Among issues addressed in new OPM guidance (at https://www.opm.gov/policy-data-oversight/future-of-work/re-entry-guidance) are standards to be followed in revoking an employee’s teleworking arrangement, an issue that has grown along with the numbers of federal employees teleworking due to the pandemic.
It notes that the 2010 Telework Enhancement Act provides for revoking a telework agreement if the employee does not comply with the agreement’s terms or if the employee’s performance falls below a certain standard–usually, fully successful. Separate law bars telework by employees who have been officially disciplined for being absent without permission for more than five days in a calendar year or for reviewing, downloading, or exchanging pornography during working time or while on a government computer, it adds.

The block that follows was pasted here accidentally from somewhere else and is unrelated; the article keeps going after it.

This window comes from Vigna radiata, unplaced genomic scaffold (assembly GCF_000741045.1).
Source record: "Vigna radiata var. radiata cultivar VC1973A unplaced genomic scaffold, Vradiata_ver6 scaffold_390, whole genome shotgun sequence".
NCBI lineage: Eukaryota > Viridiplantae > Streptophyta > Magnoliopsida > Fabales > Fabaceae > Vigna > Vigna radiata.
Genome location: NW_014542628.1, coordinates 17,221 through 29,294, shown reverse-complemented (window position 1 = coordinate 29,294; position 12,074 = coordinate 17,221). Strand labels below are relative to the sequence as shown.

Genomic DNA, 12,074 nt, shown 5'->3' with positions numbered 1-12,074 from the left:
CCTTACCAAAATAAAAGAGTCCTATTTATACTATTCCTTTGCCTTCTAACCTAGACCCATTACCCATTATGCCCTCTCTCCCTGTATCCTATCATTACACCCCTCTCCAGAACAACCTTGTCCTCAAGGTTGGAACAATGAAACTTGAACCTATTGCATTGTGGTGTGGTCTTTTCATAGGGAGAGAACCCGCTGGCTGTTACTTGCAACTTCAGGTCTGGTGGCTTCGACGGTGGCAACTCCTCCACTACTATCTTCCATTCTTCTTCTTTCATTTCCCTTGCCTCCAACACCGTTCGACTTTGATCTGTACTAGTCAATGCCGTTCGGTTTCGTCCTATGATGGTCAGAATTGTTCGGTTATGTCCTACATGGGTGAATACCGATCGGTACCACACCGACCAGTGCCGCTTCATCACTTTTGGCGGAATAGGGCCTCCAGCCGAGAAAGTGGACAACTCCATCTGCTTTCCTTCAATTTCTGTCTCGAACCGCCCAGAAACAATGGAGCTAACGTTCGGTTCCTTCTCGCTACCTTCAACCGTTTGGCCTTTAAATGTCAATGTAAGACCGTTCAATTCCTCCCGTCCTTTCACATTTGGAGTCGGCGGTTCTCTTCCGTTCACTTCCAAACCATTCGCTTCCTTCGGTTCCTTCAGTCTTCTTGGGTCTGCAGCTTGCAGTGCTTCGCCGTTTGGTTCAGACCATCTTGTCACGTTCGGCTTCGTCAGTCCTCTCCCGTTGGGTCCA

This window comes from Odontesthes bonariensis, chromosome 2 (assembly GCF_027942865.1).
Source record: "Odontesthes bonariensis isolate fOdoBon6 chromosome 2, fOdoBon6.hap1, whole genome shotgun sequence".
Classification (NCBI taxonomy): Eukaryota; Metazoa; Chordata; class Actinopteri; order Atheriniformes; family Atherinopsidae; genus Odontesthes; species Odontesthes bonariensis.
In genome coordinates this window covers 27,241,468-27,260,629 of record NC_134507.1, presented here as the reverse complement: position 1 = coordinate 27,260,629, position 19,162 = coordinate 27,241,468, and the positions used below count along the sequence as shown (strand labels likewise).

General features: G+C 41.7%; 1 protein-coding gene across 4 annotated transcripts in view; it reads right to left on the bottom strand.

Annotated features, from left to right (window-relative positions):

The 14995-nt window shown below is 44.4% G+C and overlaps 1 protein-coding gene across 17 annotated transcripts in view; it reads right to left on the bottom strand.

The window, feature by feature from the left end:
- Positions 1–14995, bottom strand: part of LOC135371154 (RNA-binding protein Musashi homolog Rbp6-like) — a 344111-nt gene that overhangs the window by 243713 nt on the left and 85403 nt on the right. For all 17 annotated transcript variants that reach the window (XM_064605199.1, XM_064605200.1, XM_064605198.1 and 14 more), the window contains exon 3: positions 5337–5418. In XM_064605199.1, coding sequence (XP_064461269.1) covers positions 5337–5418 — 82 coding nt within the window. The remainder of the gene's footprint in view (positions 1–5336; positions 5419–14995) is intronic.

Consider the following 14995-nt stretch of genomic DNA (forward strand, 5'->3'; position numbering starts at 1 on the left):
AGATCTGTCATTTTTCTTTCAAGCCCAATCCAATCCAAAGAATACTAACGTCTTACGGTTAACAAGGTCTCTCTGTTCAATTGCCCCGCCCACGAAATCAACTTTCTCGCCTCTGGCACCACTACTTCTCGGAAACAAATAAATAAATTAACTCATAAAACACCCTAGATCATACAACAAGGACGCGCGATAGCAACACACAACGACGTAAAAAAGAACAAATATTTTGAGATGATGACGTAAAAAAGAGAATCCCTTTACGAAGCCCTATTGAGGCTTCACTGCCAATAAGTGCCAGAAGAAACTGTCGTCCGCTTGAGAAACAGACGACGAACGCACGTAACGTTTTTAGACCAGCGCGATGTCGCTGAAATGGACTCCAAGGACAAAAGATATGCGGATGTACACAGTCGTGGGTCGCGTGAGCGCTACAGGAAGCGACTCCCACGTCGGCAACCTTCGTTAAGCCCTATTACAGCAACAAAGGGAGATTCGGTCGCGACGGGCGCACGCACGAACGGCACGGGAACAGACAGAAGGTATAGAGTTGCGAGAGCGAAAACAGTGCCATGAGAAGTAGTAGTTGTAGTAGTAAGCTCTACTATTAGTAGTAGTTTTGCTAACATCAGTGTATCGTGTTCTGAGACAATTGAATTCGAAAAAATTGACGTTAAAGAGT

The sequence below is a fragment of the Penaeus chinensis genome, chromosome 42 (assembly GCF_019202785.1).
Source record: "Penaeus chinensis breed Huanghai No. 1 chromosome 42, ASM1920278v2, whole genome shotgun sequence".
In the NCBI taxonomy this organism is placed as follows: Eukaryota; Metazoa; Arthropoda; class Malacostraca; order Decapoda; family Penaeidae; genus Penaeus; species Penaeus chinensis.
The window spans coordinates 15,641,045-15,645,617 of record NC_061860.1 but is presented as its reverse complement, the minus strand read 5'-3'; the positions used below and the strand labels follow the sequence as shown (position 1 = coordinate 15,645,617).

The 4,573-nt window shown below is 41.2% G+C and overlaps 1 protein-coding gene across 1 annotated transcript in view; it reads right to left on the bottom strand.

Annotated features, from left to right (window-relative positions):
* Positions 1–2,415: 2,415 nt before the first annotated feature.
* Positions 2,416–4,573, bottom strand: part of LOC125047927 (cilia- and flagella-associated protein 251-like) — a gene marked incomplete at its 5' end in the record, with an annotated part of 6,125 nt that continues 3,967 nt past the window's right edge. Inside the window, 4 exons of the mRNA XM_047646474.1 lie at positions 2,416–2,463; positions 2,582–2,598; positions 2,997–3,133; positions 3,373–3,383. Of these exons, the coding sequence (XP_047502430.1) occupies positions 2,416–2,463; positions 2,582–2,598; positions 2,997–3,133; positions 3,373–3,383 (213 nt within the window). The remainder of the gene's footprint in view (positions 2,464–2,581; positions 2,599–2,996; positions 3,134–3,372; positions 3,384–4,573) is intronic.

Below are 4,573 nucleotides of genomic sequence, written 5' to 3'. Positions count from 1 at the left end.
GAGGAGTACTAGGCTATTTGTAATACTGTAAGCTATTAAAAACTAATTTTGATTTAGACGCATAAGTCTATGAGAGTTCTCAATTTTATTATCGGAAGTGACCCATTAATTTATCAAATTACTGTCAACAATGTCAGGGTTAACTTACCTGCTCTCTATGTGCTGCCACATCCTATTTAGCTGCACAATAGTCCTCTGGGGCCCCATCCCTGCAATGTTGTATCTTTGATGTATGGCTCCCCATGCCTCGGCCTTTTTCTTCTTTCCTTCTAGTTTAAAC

It says that in terminating a telework agreement, a manager should be able to document and demonstrate that: “The employee’s teleworking directly and negatively impacts the employee’s performance or the performance of the work group/organization”; “Continuation of telework will interfere with remediation of the standards such as the employee’s ability to attain or return to a fully successful performance level”; and that the employee’s conduct violates the requirements established in the law or the agreement.
It adds that “as a general rule” managers provide a timely written notice including an explanation and an effective date in writing and which should follow any pertinent agency procedures and provide notice of any appeal rights. Managers also should consult with agency employee and labor relations specialists regarding legal requirements and union contract provisions, it says.